fwrite on a closed file

classic Classic list List threaded Threaded
3 messages Options
Reply | Threaded
Open this post in threaded view
|

fwrite on a closed file

Sripathi Kodi
Hi,

When fwrite is called  on a closed file, it is supposed to  return zero as the
number of  bytes written. However, glibc  does not recognize that  the file is
closed. It  seems to copy  the data  to it's buffer  and return the  number of
bytes written to the application. Error  is reported only when number of bytes
to be  written is  large and  hence data is  needed to  be flushed  from glibc
buffers. A simple testcase attached below can demonstrate this problem. fwrite
succeeds and only fflush returns an error.

Do we need  to add a check for  closed file while writing data to  it? If yes,
should the  check be in  _IO_new_file_xsputn()? Should the check  be something
like:

if (!_IO_file_is_open(f)) {
     f->_flags |= _IO_EOF_SEEN;
     return 0;
}

Testcase:
---------

#include <stdio.h>
#include <errno.h>
main()
     {
     FILE   *fp ;
     char   buffer[] = "abcdef";
     short  el_size;
     el_size  = sizeof(char);
     int ret;
     extern int errno;

     if(!(fp = fopen("abc", "w+b")))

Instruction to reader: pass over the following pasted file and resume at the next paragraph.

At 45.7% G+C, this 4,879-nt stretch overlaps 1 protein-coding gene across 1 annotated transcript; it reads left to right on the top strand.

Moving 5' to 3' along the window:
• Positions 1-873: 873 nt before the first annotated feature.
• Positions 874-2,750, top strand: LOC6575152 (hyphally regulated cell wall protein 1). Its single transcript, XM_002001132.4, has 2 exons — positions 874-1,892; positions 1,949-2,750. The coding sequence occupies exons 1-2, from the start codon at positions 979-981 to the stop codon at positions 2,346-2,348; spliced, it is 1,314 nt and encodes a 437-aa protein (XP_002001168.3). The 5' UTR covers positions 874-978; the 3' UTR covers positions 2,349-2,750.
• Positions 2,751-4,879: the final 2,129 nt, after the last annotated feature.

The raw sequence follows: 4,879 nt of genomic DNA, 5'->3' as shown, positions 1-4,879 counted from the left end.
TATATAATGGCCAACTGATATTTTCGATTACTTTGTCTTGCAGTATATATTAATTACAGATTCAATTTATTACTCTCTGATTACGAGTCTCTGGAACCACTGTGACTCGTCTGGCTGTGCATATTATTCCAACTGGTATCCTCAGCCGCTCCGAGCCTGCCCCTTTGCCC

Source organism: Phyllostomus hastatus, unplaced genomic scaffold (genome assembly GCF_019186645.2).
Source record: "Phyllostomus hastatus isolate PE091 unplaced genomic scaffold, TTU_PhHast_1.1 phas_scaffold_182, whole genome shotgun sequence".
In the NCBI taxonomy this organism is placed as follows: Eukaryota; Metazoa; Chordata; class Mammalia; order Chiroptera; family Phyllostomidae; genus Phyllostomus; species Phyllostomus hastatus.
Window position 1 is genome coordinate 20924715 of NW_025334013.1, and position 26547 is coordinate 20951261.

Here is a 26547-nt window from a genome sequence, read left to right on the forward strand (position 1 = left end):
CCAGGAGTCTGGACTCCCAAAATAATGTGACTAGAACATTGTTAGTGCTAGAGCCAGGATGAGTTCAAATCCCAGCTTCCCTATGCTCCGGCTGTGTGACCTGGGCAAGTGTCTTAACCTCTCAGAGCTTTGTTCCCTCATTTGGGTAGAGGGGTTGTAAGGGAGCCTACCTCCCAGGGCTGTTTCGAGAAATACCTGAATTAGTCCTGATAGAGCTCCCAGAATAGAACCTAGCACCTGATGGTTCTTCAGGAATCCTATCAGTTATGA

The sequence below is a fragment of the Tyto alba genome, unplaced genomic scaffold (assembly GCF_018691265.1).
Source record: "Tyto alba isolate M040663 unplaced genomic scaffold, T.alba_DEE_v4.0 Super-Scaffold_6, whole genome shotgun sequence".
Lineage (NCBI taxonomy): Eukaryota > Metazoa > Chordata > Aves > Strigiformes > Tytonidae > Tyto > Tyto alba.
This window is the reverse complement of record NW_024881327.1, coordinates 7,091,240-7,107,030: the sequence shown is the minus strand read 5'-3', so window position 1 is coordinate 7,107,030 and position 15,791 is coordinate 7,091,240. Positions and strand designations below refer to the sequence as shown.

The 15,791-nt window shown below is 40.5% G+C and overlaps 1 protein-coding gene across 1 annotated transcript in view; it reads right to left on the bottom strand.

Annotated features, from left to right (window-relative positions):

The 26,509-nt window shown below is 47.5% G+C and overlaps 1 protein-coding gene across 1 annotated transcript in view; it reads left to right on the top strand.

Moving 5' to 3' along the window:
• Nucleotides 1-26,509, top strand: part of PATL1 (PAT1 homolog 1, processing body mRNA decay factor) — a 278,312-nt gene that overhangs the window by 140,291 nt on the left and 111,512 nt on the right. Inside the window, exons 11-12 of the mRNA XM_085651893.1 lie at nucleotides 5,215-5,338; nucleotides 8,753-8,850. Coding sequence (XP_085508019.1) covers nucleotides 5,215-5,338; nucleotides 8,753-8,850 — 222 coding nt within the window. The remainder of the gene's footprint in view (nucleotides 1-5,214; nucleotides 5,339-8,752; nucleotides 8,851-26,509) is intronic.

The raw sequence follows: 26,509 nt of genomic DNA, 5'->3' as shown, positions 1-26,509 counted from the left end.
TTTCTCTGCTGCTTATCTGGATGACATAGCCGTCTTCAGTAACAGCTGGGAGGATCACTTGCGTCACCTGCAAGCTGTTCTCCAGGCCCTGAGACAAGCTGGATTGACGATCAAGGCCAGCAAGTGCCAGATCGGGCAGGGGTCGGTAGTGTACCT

return 1;
     fclose(fp);

     if ((ret = fwrite((char *)buffer, el_size,6, fp)) != 6)
       printf("fwrite Failed!. errno = %d\n", errno);
     else
       printf("fwrite Success!\n");

     if ((ret = fflush(fp)) != 0)
       printf("fflush failed. errno = %d\n", errno);
}

Thanks and regards,
Sripathi.
Reply | Threaded
Open this post in threaded view
|

Re: fwrite on a closed file

Roland McGrath
> When fwrite is called on a closed file, it is supposed to return zero as
> the number of bytes written.

I don't know where you got this idea.  After you call fclose, any other use
of that FILE * is undefined behavior.
Reply | Threaded
Open this post in threaded view
|

Re: fwrite on a closed file

Sripathi Kodi
Roland McGrath wrote:
>>When fwrite is called on a closed file, it is supposed to return zero as
>>the number of bytes written.
>
>
> I don't know where you got this idea.  After you call fclose, any other use
> of that FILE * is undefined behavior.

Roland,

I had only concentrated on what specs say about fwrite, so I had missed this
part about fclose. Sorry about that and thanks for pointing it out.

Sripathi.